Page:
Theoretical framework of the study and model framework
Science education can be contextualized and linked to the world life experiences of learners. The new experiences are used by the learner to construct a new meaning. Strike and Posner (1992) noted that constructivist-based research suggests that informal science experiences lay the critical foundations for deep conceptual understanding (Jones et al. 2000). Learners’ understanding of school science is conditioned by their present common sense experiences to a large extent. This understanding in turn is shaped by their prior encounters with various natural phenomena, even though their interpretations of such encounters may or may not be scientifically valid (Ebenezer and Connor 1998). As a result, it is important that the curriculum should be shaped to reflect students’ learning experiences in the affective domain (Driver et al. 1996).
A constructivist teacher plays a key role at the interface between curriculum and student to bring the two together in a way that is meaningful for the learner. Teachers with a constructivist viewpoint can influence the understanding of their students and plan mediating events that assist students in moving from the current understanding, which is not scientifically based, to a more scientifically accepted understanding (Driver et al. 1996). Learning involves both the cognitive and affective domains. The learner can only be motivated to engage in meaning making in science only if it is of interest and value to the learner. The nature of interest and value that the learner has toward science leads to the development of attitudes toward the discipline. The learner is further motivated to engage in science learning only if the subject matter is relevant to the learner’s daily activities.
The ROSE framework proposes that there are six constructs that exert effects on each other. The current study proposes an exogenous variable that denotes students’ expectation of future job or career prospects (Anderson et al. 2006; Christidou 2006). It also proposes the existence of five other domains that are reflected in students’ interest in science, his/her attitude to science class, his/her out-of-school experiences, his/her attitude toward science, and his/her opinion about environmental challenges. Views of the future are inevitably influenced by both the personal background of the individual and contemporary societal events and developments (Schreiner and Sjøberg 2004). By knowing the images and visions that young people hold of the future, one can better understand their motivation, choice, and actions.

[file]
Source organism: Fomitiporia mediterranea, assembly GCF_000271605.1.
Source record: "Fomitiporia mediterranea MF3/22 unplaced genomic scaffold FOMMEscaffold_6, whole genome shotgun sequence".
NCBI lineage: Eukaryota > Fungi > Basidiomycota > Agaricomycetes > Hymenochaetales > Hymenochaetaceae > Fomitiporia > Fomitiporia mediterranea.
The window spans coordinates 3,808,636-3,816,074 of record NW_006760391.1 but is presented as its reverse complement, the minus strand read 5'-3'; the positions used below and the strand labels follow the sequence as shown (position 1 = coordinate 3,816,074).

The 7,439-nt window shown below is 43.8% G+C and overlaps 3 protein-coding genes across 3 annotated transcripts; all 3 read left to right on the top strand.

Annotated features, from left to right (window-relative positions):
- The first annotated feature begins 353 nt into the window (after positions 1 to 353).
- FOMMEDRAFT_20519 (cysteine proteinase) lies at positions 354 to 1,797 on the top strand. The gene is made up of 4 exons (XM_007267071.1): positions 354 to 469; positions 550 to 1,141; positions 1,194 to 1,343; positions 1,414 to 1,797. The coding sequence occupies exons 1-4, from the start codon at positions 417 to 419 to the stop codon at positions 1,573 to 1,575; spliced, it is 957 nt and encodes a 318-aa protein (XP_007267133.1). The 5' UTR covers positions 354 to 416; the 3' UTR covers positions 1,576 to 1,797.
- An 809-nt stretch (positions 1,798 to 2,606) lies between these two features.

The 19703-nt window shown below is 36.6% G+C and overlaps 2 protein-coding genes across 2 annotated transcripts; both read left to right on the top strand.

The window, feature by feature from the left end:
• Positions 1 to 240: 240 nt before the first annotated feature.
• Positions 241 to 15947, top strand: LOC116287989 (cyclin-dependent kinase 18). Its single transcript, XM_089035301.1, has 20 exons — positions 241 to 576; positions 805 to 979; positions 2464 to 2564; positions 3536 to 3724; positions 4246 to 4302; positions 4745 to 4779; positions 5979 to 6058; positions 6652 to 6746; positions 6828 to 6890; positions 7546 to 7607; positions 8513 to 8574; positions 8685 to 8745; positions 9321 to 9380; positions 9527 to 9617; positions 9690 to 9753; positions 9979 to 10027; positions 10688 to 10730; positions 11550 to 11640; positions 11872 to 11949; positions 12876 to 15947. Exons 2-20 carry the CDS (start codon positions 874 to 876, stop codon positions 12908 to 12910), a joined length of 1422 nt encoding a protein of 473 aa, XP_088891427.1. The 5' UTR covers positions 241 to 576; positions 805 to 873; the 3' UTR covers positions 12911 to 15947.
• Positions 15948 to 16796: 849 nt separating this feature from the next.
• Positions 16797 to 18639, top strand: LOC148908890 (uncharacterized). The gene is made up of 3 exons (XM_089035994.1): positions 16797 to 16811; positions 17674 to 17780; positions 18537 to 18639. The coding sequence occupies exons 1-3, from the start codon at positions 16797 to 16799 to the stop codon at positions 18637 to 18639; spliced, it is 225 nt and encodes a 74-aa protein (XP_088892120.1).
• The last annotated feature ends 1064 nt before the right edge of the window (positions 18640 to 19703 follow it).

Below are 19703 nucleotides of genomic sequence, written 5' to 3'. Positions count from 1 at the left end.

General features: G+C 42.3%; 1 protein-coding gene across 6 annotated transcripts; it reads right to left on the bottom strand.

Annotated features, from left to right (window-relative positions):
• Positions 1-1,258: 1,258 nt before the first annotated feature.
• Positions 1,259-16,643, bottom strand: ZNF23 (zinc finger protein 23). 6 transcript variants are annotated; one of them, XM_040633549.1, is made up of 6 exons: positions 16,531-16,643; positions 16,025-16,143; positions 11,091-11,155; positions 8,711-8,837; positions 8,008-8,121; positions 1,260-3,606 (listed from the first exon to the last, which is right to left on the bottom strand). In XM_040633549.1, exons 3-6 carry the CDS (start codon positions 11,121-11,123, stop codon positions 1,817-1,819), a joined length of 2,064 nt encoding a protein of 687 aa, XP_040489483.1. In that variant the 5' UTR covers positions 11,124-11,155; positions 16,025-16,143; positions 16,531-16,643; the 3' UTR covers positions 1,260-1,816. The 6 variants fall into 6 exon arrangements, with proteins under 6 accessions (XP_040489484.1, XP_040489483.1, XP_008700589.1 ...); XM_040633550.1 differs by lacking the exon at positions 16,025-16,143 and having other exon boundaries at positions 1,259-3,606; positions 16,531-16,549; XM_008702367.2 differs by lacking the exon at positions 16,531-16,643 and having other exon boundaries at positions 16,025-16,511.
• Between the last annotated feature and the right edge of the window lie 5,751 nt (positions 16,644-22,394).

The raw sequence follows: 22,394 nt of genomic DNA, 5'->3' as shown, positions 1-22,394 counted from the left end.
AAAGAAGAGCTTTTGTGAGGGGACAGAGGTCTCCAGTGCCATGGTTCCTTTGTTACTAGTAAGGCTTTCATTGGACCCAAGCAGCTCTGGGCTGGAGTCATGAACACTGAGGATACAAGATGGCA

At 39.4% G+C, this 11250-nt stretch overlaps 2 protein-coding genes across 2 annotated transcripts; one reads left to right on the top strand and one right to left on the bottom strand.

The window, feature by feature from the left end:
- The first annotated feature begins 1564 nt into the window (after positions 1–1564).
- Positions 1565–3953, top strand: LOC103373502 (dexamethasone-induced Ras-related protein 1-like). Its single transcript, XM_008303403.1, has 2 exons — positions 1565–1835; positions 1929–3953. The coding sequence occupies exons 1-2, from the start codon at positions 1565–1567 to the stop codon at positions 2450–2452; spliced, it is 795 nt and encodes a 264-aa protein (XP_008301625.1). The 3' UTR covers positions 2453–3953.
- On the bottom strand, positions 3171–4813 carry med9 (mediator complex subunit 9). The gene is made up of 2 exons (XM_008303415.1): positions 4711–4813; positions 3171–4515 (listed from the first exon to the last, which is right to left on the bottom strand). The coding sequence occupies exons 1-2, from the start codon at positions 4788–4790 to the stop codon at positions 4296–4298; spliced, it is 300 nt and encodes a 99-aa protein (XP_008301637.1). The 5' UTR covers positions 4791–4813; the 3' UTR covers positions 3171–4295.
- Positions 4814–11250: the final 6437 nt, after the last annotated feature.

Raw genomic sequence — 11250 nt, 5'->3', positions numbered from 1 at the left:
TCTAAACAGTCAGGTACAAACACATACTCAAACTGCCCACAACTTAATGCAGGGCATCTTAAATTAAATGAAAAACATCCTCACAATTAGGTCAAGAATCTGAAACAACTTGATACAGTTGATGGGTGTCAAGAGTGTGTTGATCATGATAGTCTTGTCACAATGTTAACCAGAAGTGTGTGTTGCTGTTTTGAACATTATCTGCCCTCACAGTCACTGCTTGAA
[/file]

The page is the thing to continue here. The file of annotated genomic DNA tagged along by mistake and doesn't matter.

The ROSE framework provides important parameters and assumptions:
An underlying assumption in the current research is that many young people, although they do not plan to be scientists or have a scientific career, find various aspects of science interesting (Sarjou et al. 2012).
The idea about these questions is to get empirical evidence on what sort of issues students are interested in learning about and to explore how these vary between groups and search for patterns in the answers (Creagh and Parlevliet 2014). This question may provide an insight into how different topics may or may not appeal to different groups of learners (Bottiaa et al. 2015). This information can give an insight into how science curricula may be constructed to meet the perceived needs or interests of different groups of students.
It is important to tap different aspects of students’ relationship to the environmental challenges. We need to focus equally on students’ alternative conceptions of science content as well as their attitudes, priorities, and decision-making regarding science learning and environmental issues. Such information might enhance and develop knowledge and awareness of what challenges we are facing in our effort to make students equipped to meet the environmental challenges (Bottiaa et al. 2015).
The questions about “my science class” provide information about different aspects of the students’ perception of their science classes, including their motivation for science at school, their self-confidence in their own abilities in science at school, what they get out of science at school, and their perceptions of the necessity of science education (Schibeci and Lee 2003). This is because some aspects such as self-confidence, attitudes, interests, beliefs, and motivation are key factors associated with learning a subject (Britner 2008). The responses provide an opportunity to describe what students in Abu Dhabi and in different countries actually think they have learned from their science classes.
The questions regarding “my opinions about science and technology” probe into students’ perception about the role and function of science and technology in society and their expectations of science and technology (Ceci et al. 2014).
These questions about “my out-of-school experiences” provide information about students’ out-of-school experiences or activities that have a bearing on their interests in science and technology and school science (Christidou 2006). These may provide important experiences for the learning of science at school. Responses to these questions will give teachers, curriculum makers, and textbook writers a description of what kind of science- and technology-related experiences children bring to school and how these vary between girls and boys, urban and rural, and among diverse cultures (Uitto et al. 2006).